read_fd = dup(pipefd[0]);
write_fd = dup(pipefd[0]);

These duplicated file descriptors work exactly the way that the original file descriptors worked.

As with all file descriptors, the read and write ends of a pipe are closed using close(). The kernel releases the FIFO buffer after all its file descriptors have been closed.


Inter-Process Communication using FIFOs

Now that we’ve looked at the interface, let’s see what FIFOs are actually used for. By far the most common usage of FIFOs is to communicate between processes.

In the previous example, we already created a FIFO with a call to pipe(). Let’s now duplicate the process using fork().

int pipefd[0];


As we have seen in previous blog entries, a call to fork() only copies the process-local file descriptors, but the underlying buffers an open file descriptions are shared by the old and the new process. So our data structures now look like this.

Data structures after creating a pipe.

It might seem confusing at first, but what this diagram shows is a FIFO with read and write end, and two processes that each have a file descriptor refering to either end of the FIFO. The old process’ data structures are again shown in light-blue color, the new process’ data structures are shown in orange color.

We can now communicate between processes using read() and write() as in the examples above. If we write to the FIFO in the old process

const char string[] = "Hello world!";

write(pipefd[1], string, sizeof(string));

the new process can read the data from the FIFO.

char buf[13];
read(pipefd[0], buf, sizeof(buf));

// buf now contains `Hello world!`

Currently both processes can access both ends of the FIFO buffer. In practice each process would close one end of the FIFO, such that there is one writer and one reader. For bi-directional communication, there would be a second FIFO and processes would act in opposite roles.

An Excursus on the Shell

Using FIFOs, a Unix terminal allows us connect the input and output of different programs.

cat /home/joe_user/my_file.txt | less

This command starts two programs cat and less. The call to cat reads the content of the file /home/joe_user/my_file.txt and writes it to its standard output. The call to less reads text from its standard input and display it to the user.

There’s also a pipe symbol | between them. This instructs the Unix shell to connect both programs using a FIFO. The shell creates a pipe, creates the two processes and makes the FIFO’s write end the standard output of cat. The FIFO’s read end becomes the standard input of less. After that, each process executes either the cat or the less program. Anything written by cat goes into the FIFO, and anything read by less comes out of the FIFO.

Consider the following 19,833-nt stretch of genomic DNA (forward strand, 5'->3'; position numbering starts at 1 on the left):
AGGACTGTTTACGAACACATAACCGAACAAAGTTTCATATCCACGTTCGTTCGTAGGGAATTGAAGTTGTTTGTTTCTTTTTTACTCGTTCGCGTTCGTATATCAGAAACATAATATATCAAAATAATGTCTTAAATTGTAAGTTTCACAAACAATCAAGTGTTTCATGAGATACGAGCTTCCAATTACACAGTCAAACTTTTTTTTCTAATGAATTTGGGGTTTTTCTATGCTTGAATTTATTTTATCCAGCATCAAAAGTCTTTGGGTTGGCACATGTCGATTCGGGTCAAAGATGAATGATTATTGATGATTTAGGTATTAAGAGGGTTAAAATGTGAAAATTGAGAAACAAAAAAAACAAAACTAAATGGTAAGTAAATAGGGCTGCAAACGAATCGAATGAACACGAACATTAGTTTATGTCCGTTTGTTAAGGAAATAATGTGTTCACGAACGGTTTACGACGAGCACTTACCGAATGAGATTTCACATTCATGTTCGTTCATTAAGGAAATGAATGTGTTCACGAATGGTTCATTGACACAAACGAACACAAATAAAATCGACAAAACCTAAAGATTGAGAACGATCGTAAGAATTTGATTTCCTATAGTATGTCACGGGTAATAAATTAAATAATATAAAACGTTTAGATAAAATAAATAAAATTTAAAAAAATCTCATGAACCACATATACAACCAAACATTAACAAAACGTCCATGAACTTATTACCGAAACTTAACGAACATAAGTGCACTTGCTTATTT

Named Pipes

With the pipes that we’ve seen so far, there has to be some kind of relationship between communicating processes. One must be a copy of the other, or both must have the same parent process. Otherwise it would not be possible for them to refer the same FIFO buffer. So if we have two unrelated processes, they cannot communicate this way.

The solution to this problem are named pipes. A named pipe is a special kind of file that has a name in the file system, but refers to a FIFO buffer.

We can create a named pipe with a call to mkfifo().

mkfifo("/home/joe_user/my_fifo", 0);

Here we create a named pipe with the name /home/joe_user/my_fifo and the default file-mode flags. It’s path is now present in the file system.

And just like with a regular file, a process opens a named pipe with a call to open().

int fd0 = open("/home/joe_user/my_fifo", O_RDONLY);

int fd1 = open("/home/joe_user/my_fifo", O_WRONLY);

After opening the named pipe at least once for reading and at least once for writing, it is usable. Because these calls to open() can happen in any process with permission to access the file path, arbitrary programs can communicate using a named pipe.

The big difference to regular files is that the name pipe refers to a FIFO buffer. There is still no file buffer on the disk and as soon as the system shuts down, any un-read content of the named pipe is lost.


In this blog post, we discussed usage and data structures of FIFOs on Unix systems.

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Post by: Thomas Zimmermann